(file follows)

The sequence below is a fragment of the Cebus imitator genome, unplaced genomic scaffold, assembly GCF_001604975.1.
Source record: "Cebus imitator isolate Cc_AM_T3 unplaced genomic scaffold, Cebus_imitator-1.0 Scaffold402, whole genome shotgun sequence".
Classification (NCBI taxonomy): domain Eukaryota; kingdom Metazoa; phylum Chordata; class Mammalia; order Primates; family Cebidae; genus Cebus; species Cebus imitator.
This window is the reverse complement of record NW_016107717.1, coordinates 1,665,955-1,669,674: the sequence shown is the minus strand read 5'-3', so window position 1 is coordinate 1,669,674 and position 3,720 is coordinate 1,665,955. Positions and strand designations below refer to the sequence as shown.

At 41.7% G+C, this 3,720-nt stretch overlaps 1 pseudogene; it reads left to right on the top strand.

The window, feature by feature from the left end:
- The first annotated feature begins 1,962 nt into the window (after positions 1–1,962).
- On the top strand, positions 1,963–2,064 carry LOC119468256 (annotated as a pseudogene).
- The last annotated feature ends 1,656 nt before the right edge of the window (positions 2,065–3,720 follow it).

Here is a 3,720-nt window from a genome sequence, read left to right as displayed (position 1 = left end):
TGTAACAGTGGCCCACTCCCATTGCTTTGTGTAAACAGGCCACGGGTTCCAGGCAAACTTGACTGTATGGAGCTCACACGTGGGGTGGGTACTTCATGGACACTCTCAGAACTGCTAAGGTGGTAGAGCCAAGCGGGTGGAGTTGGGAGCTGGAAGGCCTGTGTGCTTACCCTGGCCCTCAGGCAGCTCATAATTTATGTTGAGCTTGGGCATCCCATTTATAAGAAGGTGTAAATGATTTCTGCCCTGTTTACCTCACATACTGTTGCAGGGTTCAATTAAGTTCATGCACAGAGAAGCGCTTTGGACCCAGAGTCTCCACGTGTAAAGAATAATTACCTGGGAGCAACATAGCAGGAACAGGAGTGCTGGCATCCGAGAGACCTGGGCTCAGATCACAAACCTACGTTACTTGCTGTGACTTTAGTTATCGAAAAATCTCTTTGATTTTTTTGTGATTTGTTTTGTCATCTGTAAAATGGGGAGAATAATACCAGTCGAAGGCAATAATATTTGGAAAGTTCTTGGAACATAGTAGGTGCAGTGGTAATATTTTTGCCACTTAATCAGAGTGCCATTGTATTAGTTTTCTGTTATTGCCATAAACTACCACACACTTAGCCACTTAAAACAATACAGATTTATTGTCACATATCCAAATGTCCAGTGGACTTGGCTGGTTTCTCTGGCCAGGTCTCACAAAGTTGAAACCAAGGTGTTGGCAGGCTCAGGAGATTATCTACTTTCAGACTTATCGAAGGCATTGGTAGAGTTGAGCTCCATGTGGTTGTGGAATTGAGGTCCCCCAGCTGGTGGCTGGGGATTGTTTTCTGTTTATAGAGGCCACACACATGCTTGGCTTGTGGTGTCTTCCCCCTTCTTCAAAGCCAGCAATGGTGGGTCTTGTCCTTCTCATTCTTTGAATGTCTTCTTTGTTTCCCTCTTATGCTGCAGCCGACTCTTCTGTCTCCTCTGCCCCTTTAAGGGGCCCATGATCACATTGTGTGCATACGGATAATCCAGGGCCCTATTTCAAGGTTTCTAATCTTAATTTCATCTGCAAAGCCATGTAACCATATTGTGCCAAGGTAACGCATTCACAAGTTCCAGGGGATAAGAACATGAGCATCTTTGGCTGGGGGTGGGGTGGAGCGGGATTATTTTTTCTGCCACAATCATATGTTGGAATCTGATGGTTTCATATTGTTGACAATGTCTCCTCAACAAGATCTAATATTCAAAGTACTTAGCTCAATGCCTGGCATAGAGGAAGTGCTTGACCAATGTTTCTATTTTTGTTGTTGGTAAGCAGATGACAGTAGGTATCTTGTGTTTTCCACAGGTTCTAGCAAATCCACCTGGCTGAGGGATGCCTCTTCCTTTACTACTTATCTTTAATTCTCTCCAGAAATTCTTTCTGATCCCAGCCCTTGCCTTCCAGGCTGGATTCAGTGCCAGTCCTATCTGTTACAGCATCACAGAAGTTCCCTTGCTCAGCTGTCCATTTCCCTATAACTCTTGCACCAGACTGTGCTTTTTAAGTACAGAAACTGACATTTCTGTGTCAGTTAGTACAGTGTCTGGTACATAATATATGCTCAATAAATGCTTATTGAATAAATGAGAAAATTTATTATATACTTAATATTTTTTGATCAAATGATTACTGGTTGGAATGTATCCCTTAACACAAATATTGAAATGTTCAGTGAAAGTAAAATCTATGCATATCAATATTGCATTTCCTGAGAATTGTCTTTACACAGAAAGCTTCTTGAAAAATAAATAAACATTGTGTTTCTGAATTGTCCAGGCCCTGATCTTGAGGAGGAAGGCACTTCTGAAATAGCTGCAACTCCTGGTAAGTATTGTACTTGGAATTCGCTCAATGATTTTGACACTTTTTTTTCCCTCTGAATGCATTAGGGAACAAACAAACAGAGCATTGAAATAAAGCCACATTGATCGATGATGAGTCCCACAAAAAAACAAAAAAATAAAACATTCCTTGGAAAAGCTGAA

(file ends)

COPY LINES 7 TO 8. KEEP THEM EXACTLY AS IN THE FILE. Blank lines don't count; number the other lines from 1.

- The first annotated feature begins 1,962 nt into the window (after positions 1–1,962).
- On the top strand, positions 1,963–2,064 carry LOC119468256 (annotated as a pseudogene).